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Fatal Insomnia

By Pierluigi Gambetti, MD, Professor of Pathology, Case Western Reserve University

Fatal insomnia is a rare prion disease that interferes with sleep and leads to deterioration of mental function and loss of coordination. Death occurs within a few months to a few years.

Fatal insomnia has two forms:

  • Familial: This form, called fatal familial insomnia, is inherited. It is due to a specific mutation in the gene for a normal protein called cellular prion protein (PrPC).

  • Sporadic: This form occurs spontaneously, without a genetic mutation.

Fatal familial insomnia and sporadic fatal insomnia differ from other prion diseases because they affect predominantly one area of the brain, the thalamus, which influences sleep.

The familial and sporadic forms typically begin between the ages of 30 and 50 years.


At first, people may have minor difficulties falling asleep and occasional muscle twitching, spasms, and stiffness. During sleep, they may move a lot and kick. Eventually, they cannot sleep at all. Often, the sleep problems are difficult to detect.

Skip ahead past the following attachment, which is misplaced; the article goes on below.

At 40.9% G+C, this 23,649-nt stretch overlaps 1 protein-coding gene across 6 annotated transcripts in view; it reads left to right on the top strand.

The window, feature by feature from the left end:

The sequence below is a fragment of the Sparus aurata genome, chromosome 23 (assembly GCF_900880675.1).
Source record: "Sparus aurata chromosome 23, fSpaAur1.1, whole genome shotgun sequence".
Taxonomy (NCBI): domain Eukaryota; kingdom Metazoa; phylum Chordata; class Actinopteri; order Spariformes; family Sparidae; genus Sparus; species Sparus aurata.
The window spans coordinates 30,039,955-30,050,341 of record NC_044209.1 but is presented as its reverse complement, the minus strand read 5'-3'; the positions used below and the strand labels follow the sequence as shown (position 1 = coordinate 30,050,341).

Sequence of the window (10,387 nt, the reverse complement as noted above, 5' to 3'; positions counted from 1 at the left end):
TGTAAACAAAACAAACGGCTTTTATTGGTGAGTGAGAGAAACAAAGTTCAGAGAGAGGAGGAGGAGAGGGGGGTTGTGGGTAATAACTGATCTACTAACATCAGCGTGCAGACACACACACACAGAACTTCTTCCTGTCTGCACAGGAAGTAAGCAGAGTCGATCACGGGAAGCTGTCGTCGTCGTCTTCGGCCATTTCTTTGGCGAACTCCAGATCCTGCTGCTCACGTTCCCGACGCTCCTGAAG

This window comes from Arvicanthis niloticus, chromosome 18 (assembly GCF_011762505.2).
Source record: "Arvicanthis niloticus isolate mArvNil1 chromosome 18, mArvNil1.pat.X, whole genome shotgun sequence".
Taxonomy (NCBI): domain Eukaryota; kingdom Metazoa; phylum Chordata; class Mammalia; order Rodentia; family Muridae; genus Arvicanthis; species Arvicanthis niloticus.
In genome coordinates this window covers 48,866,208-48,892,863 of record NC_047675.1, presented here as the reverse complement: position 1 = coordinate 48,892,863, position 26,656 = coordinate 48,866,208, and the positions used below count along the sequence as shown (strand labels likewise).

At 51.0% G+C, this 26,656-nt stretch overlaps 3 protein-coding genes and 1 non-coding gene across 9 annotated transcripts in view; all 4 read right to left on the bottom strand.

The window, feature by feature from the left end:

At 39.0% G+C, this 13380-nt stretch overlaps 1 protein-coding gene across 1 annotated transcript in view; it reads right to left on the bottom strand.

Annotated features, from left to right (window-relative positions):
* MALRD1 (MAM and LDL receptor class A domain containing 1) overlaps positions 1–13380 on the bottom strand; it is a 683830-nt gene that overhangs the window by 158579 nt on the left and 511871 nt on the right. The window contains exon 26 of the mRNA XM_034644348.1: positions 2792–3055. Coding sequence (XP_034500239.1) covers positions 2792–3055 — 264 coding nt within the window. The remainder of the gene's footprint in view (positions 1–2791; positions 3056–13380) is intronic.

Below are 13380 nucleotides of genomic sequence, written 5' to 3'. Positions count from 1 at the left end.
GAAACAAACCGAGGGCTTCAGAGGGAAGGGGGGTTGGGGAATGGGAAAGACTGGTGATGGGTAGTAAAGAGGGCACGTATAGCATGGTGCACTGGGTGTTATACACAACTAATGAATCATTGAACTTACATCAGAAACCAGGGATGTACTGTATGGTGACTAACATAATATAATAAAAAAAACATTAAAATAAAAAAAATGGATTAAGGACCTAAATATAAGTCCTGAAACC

Later, mental function deteriorates and coordination is lost (called ataxia). The heart rate may become rapid, blood pressure may increase, and people may sweat profusely. Death usually occurs 7 to 73 months after symptoms begin.


  • A doctor's evaluation

  • For the familial form, genetic testing

  • For the sporadic form, polysomnography and positron emission tomography

The diagnosis of fatal familial insomnia is suggested by typical symptoms and a family history of the disease and can be confirmed by genetic testing.

To diagnose the sporadic form, doctors use polysomnography if the person has a history of sleep problems. Positron emission tomography (PET) is also done to check for abnormalities in the thalamus.


No treatment is available. Measures to help people sleep have been tried, but the benefits were only temporary.